The On-Demand Service Economy Driver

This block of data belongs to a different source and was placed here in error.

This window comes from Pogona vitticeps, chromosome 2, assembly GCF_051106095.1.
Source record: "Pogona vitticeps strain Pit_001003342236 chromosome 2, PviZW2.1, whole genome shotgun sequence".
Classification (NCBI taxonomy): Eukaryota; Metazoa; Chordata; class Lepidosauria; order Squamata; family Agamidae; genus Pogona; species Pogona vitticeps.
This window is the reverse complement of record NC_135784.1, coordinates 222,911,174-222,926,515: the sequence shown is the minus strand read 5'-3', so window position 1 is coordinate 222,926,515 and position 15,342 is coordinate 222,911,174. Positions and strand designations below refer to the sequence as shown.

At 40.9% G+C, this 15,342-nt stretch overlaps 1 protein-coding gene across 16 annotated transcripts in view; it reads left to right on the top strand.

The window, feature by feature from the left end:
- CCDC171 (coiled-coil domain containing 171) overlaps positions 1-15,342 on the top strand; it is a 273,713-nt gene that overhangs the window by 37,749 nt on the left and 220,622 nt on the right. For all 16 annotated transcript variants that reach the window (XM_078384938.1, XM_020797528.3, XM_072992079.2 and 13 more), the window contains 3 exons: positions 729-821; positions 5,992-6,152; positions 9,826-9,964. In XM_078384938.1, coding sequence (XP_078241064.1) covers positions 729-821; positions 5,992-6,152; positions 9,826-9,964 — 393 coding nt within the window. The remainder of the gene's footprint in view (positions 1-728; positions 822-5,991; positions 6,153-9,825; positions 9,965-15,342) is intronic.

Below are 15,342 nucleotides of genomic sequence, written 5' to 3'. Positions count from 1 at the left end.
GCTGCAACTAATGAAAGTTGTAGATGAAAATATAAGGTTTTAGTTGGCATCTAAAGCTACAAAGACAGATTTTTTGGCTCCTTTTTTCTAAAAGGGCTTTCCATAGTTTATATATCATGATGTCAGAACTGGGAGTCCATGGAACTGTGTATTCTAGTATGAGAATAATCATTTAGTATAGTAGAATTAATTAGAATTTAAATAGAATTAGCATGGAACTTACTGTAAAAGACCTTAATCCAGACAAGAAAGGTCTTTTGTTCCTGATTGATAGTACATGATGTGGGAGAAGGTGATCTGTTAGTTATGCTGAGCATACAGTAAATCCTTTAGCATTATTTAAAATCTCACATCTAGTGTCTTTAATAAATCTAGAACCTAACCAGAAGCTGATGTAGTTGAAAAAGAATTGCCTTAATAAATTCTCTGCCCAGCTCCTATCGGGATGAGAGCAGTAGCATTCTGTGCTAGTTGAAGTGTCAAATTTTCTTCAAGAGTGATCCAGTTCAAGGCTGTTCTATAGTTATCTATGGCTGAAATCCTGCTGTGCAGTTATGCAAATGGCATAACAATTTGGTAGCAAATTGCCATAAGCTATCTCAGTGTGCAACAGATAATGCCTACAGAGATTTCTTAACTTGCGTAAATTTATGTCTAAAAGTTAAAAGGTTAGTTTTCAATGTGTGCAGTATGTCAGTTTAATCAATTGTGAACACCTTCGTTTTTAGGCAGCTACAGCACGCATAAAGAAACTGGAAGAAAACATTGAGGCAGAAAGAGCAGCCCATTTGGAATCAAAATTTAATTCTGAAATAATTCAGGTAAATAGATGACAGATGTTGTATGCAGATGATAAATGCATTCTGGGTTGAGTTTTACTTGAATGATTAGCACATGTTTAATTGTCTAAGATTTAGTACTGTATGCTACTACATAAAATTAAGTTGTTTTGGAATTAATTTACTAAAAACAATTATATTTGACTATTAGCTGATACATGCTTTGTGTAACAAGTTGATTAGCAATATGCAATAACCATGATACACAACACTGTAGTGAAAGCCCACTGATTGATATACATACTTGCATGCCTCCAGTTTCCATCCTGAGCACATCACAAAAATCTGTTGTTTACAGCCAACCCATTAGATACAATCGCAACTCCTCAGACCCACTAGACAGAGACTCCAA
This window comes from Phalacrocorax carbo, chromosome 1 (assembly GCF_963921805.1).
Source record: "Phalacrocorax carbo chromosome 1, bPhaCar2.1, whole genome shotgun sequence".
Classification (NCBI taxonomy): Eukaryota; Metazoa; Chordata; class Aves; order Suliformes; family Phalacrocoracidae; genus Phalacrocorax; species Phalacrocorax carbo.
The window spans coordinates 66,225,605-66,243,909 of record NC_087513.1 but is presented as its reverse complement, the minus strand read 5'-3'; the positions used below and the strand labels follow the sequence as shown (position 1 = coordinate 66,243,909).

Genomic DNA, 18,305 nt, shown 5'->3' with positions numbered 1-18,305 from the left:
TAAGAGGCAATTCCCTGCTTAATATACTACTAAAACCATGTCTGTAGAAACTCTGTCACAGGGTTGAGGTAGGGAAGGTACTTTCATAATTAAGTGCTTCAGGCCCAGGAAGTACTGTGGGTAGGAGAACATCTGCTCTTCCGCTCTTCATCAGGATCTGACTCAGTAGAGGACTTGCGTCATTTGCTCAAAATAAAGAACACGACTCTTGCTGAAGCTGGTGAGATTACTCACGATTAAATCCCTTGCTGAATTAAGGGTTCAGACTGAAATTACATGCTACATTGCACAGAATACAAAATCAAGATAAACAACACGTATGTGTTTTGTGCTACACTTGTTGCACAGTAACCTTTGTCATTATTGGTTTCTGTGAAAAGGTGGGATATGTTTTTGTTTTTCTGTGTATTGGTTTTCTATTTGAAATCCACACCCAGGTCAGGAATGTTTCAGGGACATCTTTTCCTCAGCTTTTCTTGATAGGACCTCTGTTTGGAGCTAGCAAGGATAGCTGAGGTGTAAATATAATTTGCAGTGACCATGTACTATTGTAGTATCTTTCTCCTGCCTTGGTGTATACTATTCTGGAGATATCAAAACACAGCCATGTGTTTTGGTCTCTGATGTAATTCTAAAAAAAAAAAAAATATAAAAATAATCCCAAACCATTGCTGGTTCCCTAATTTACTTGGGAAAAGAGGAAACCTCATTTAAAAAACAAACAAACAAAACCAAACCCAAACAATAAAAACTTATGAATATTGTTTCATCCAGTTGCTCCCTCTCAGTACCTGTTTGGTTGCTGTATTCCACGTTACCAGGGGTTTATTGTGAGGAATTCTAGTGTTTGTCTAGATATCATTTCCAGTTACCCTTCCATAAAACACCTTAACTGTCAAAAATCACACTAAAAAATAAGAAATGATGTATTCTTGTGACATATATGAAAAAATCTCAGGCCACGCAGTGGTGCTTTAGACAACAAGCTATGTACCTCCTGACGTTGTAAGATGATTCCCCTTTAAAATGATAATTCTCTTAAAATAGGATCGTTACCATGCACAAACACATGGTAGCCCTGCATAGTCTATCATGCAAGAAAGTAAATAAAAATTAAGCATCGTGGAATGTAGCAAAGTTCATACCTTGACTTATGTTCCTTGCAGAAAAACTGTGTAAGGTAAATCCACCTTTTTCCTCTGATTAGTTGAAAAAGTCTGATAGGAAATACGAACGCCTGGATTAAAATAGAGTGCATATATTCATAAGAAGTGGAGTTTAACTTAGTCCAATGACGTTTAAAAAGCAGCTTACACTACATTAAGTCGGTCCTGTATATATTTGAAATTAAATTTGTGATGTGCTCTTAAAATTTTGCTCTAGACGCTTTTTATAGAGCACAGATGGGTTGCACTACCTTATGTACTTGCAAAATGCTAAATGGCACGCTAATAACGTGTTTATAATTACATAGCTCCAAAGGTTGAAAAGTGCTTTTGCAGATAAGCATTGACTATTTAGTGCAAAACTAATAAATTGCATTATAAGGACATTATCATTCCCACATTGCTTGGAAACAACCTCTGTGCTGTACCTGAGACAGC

If you were asked to pick iconic examples of e-commerce in the two decades since it began in 1995, it is likely that companies such as Amazon, Google, Apple, and Facebook would be high on your list. But over the last few years, a new breed of e-commerce company has muscled its way to the forefront. Uber and other firms with similar business models, such as Taxify (a ride service similar to Uber’s), Airbnb (rooms for rent), Deliveroo (food delivery), and ZipJet (laundry service), are the pioneers of an on-demand service e-commerce business model that has swept up billions of investment dollars and disrupted major industries, from transporta- tion to hotels, real estate, house cleaning, maintenance, and grocery shopping. Uber is perhaps the most well-known, as well as the most controversial, company that uses the on-demand service model. Uber offers a variety of different services. Its Uber Rides segment offers consumers a way to get from Point A to Point B, ranging from UberX, which uses compact sedans and is the least expensive, to Uber Black, which provides higher- priced town car service. Its Uber Eats segment focuses on food delivery services. Its Uber Freight segment offers long-haul trucking services. Uber, headquartered in San Francisco, was founded in 2009 by Travis Kalanick and Garrett Camp, and has grown explosively since then to over 900 major cities and thousands of smaller ones in 69 countries. In 2019, Uber had 3.9 million drivers worldwide and over 110 million monthly active riders who made 6.9 billion trips during the year. In 2019, those riders spent $65 billion on the Uber platform, generating $14.1 billion in revenue for Uber, but it still lost a whopping $8.5 billion (although $4.6 billion of that loss was due to stock- based compensation expense). Uber’s strategy in the past has been to expand as fast as possible while foregoing short-term profits in the hope of long-term returns. Despite the fact that, as of yet, it has not been able to operate at a profit, Uber offers a compelling value proposition for both customers and drivers. Customers can sign up for free, request a pickup using his or her smartphone, and nearly instantly (under the best of circumstances) Uber finds a provider and notifies the customer of the estimated time of arrival and price. Riders can accept the price or find an alternative. No need to stand on a street corner frantically waving, competing with others, or waiting endlessly for an available cab to drive by, without knowing when that might happen. Uber’s value proposition for drivers is that it allows them to set their own hours, work when they like, and put their own cars to use generating revenue. Uber is a poster child for “digital disruption.” It is easy to see why Uber has ignited a firestorm of opposition from existing taxi services around the world. If you’ve paid $1 mil- lion for a license to drive a taxi in New York City, what is it worth now that Uber has arrived? Answer: less than $200,000. Taxi drivers in London typically spend years learning thousands of streets and landmarks before they are able to pass the tests necessary to obtain a license to drive a black cab there. Even governments find Uber to be a disruptive threat. Govern- ments do not want to give up regulatory control over passenger safety, driver training, nor the healthy revenue stream generated by charging taxi firms for a taxi license and sales taxes. Uber’s business model differs from traditional retail e-commerce. Uber doesn’t sell goods. Instead it has created a smartphone-based platform that enables people who want a service—like a taxi—to find a provider with the resources, such as a personal automo- bile and a driver with available time, to fill the demand. It’s important to understand that although Uber and similar firms are often called “sharing economy” companies, this is a misnomer. Uber drivers are selling their services as drivers and the temporary use of their car. Uber itself is not in the sharing business either: it charges a 25% commission on every transaction on its platform. Uber is not an example of true “peer-to-peer” e-commerce because Uber transactions involve an online intermediary: a third party that provides a platform for, and takes a cut of, all transactions. Uber has disrupted the traditional taxi business model because it offers a superior, fast, convenient taxi-hailing service when compared to traditional taxi companies. With a traditional taxi service, there is no guarantee you will find a cab. Uber significantly reduces that uncertainty. Uber’s business model is also much more efficient than a traditional taxi firm. Uber does not own taxis and has no maintenance and financing costs. Uber calls its drivers “independent contractors,” not employees. Doing so enables Uber to avoid costs for workers’ compensation, minimum wage requirements, driver training, health insurance, and commercial licensing.